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Tuesday, 22 January, 2002, 17:28 GMT
Dyke defends arts on BBC
Greg Dyke: The BBC is reviewing its arts policy
Greg Dyke: The BBC is reviewing its arts policy
BBC director general Greg Dyke has promised to improve arts coverage on the corporation's main television channels in response to fears that they would be shifted to a new digital channel.

Mr Dyke said the BBC was currently reviewing its arts policy and admitted that 2001 was not a great year for coverage on BBC One and BBC Two.


It is not about providing arts programming to the elite

Greg Dyke
The corporation has been accused of ignoring programmes about creative subjects in the search for ratings.

But Mr Dyke defended shows like Rolf on Art, which saw entertainer Rolf Harris looking at impressionist painters and which drew record audiences, during a meeting of the House of Commons Culture, Media and Sport Select Committee.

The show has been was criticised for "dumbing down" and Labour MP Chris Bryant complained that it was the only new major arts show on BBC One in the last 12 months.

Rolf on Art was watched by six million people
Rolf on Art was watched by six million people
"We should not be sniffy about Rolf on Art, because six million people watched the programme and it is surely one of the highest watched arts programmes of all time," Mr Dyke told the committee.

"It is not about providing arts programming to the elite but about bringing art to people who would not normally watch."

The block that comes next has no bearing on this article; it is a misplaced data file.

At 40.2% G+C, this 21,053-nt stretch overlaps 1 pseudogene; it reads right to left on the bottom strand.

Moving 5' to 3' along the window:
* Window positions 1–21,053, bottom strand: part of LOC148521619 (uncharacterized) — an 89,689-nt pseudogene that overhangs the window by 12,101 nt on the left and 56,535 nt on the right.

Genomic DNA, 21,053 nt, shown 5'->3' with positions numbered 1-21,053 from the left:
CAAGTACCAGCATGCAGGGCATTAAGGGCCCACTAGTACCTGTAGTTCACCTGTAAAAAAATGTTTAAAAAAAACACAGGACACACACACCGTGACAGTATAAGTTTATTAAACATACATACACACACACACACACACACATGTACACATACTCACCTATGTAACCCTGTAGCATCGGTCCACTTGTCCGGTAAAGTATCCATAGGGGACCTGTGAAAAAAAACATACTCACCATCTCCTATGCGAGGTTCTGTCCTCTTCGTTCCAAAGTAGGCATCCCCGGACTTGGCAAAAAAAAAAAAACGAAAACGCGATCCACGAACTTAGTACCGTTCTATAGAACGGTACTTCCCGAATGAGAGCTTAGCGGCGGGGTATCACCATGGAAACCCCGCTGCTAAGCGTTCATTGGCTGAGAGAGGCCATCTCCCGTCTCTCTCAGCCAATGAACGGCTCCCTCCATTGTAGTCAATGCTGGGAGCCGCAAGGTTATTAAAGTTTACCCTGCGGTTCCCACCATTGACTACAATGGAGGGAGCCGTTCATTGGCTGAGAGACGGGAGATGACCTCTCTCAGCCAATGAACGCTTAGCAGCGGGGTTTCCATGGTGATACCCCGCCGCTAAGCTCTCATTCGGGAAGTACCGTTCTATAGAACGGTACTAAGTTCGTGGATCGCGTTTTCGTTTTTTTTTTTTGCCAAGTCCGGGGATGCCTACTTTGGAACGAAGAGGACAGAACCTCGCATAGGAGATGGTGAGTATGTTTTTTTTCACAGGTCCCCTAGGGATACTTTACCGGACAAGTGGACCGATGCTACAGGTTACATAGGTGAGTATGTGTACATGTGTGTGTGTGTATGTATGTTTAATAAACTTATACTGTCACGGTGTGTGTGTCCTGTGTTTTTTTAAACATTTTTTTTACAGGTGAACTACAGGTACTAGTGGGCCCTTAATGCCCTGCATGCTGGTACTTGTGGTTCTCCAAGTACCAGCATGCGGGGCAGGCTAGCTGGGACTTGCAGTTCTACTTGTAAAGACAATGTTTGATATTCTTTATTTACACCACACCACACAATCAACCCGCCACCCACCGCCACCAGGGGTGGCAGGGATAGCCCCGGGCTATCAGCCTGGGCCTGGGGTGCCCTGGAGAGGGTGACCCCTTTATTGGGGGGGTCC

Mr Dyke accepted that the BBC has a responsibility to protect the arts on terrestrial television.

Arts programmes would continue to take up a minimum of 230 hours a year across BBC One and BBC Two, he said, instead of being shifted to new digital channel BBC Four when it launches in March.

BBC Four, which Mr Dyke has described as "unashamedly intellectual", is seen as a home for highbrow shows.

BBC Four will screen concerts, documentaries and films
BBC Four will screen concerts, documentaries and films
"I do not think we should be shifting arts programmes from BBC One and BBC Two on to BBC Four," he said. "One of the conditions of BBC Four is that we do not do that."

"We have recently gone through our whole arts policy... it is not the best time for arts. Creative subjects have good and bad times."

He also said the Omnibus programme has increased its audience after being moved from BBC One to BBC Two.

BBC Four, adapted from current digital channel BBC Knowledge, will launch on 2 March.

The corporation has said the channel will screen "diverse, intelligent and culturally enriching" programmes.

Last year, Lord Melvyn Bragg described BBC One's arts programming "a total dereliction of its public duty".

See also:

18 Jan 02 | TV and Radio
BBC Four promises 'culture feast'
18 Oct 01 | TV and Radio
'More arts' for Channel 5
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